RR Films: Religion

The Orange Order has apparently asked its members to stop using the term ‘RIP’ to express grief or sympathy after a death. It said the phrase is unbiblical, un-Protestant, and a form of superstition connected to Catholicism. ffs.

Despite Jimmy McGovern’s excellent Broken on TV recently, I’m still not a fan of religion. But there have been plenty of films around the subject, for and against, light and serious. I was tempted to pick The Invention Of Lying but instead I’ll go with one of the serious ones, in which being of different religions is the cause of much grief: the powerful and engrossing Ida.

What films about religion would you recommend? Or warn us to steer clear of?

29 thoughts on “RR Films: Religion

  1. A classic film on the subject of religion and vocation is The Nun’s Story, starring Audrey Hepburn and Peter Finch. Another, more overheated exploration of the lives of nuns is the 1947 Powell and Pressburger psychodrama Black Narcissus, starring Jean Simmons and Deborah Kerr.

    On a much lighter note, I heartily recommend the Jay and Silent Bob film Dogma, which stars Kevin Smith, Ben Affleck, Matt Damon, Linda Fiorentino, Alan Rickman, Bud Cort, Salma Hayek, Chris Rock, Jason Lee, George Carlin, Janeane Garofalo, Alanis Morissette, and Jason Mewes.

    Ms Morissette memorably plays the role of God.

  2. Black Narcissus. A convent in the Himalayas – clash between eastern and western beliefs – clash between passion for Christ and bodily lust – clash between nature and deluded humans. Great stuff. Sorry, just realised Carole has nommed it above, so that’ll be a dond.

  3. In that spirit, i’ll go for one of my very all time faves – Queen Margot (or La Reine Margot overseas), Catholics vs Protestants vying for control of France. The Catholic Margurite Valois, sister of the King of France, is set up to marry the Protestant Hugenot, King Henry of Navarre ostenably to broker good will between to factions. Resulting in the St. Bartholomew’s Day Massacre in which thousands of Protestant wedding guests are slaughtered. Ultimately of course, after the film time period, Henry becomes Henry IV, but as a Catholic. Paris for a Mass and all of that.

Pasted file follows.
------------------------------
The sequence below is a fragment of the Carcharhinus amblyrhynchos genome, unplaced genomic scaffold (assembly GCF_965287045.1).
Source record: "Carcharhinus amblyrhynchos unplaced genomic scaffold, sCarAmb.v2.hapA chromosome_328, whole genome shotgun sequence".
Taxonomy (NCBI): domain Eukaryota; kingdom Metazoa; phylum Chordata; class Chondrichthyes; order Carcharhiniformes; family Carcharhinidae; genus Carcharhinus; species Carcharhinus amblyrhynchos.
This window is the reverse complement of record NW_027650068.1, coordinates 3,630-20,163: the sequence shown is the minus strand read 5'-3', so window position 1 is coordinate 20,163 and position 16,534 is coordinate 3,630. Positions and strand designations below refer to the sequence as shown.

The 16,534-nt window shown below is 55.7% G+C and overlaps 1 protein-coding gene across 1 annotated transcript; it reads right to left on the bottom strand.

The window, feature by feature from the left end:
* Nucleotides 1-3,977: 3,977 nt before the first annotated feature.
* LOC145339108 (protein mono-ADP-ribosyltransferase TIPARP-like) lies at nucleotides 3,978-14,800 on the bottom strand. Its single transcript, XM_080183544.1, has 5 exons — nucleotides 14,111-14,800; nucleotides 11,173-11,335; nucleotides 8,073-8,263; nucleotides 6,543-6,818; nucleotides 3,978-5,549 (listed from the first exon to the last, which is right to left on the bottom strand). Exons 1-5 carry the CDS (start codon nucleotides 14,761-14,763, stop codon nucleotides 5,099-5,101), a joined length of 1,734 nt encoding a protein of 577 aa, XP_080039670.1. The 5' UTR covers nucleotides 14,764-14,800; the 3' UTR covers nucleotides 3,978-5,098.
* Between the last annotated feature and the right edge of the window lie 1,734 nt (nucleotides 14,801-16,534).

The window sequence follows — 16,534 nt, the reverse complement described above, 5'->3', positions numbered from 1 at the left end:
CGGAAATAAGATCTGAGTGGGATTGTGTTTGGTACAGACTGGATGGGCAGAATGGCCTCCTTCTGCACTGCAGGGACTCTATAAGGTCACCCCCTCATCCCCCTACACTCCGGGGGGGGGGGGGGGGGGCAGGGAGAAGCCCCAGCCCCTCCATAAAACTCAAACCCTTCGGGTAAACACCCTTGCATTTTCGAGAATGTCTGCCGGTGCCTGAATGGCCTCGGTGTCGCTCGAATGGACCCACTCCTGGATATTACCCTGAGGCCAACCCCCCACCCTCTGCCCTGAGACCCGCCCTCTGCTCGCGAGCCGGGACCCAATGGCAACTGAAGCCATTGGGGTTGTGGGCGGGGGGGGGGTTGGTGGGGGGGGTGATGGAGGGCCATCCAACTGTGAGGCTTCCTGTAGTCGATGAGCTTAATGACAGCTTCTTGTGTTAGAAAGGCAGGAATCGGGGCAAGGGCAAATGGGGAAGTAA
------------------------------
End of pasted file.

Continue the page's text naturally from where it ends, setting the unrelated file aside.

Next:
• Another one – Mamet’s Homocide, where Joe Mantegna finds both a Zionist group operating out of a black neighborhood in Chicago, and his Jewish conciousness. This is Mamet though, so nothing is what it seems.

      For TV, I’ll go for Derek Jacobi in the Brother Cadfael series.

  4. There’s a French film from 2010 about a community of Christian monks in a monastery in Algeria at a time (1990s) of escalating civil war and terrorism there.

    I wasn’t entirely sure about going to see it despite the rave reviews but it was a gem of a film. very moving, beautiful music and some moral dilemmas to ponder along the way.

    Of Gods and Men

    Nothing to do with the Star Trek film of similar name.

    • Just watched the final scene on Youtube and I had forgotten how inexplicably affecting it was. Won’t post here as you need to have seen the whole film for it to work.

  5. Lots of possibles but I would go with the original “Passion of Joan of Arc” by Carl Dreyer. It’s a French silent film made in 1928 and although inevitably dated it captures Joan’s pain as she is tried for treason and burned at the stake. Jeanne Falconetti gives a brilliant performance as Joan and the final scenes at the stake are powerful and disturbing.

  6. Well, I never thought I’d say this, but I’m with the DUP on RIP (though not for the same reasons, I’m guessing). I have no religion, nor have I belief in any kind of survival after death. So I’ve always felt it was rather weird to expect dead people either to ‘rest’ or to be at ‘peace’. Unless, of course, you’re referring to their corpses not being disturbed as Charlie Chaplin’s was, for instance – but even so, I’m pretty sure it didn’t matter to him.

    As for the topic, how about Wise Blood, a film by John Huston based on a short story by Flannery O’Connor?

  7. Bedazzled again… the original… the scene where Peter Cook, as the devil, adds an “E” to an advert for a tabloid newspaper headline to create…

  8. I watched Timbuktu after a reco here in this series. Great film. I think I’ll go with Last Temptation of Christ. Found it to be fascinating. Just the year before I had actually visited Rozabal in Srinagar where Jesus coming down from the cross and settling in Kashmir is a prevalent myth.

    • tbh, Ravi, I was hoping you’d tell us about a great version of the Mahabarata, the Ramayana or something else featuring the fascinating Hindu pantheon of gods and goddesses…..

      • Haha. None of those have translated well onto the screen, either gaudy overproduced or playing fast and loose with the narrative. I can point to books definitely and stage maybe, but movies sorry. Even the almost perennial TV series are pretty bad.

  9. Don’t know if it counts as a “Film”, but if the Orange Lodge (particularly in it’s central Scotland incarnation) has ever been better skewered than by Robbie Coltrane’s “Mason Boyne” character, I’ll be surprised.

    And that RIP bollocks is…Masonesque. 😉

    (I think this is from 1985 or thereabouts, and the show was called “Laugh, I nearly Paid My Licence Fee”)

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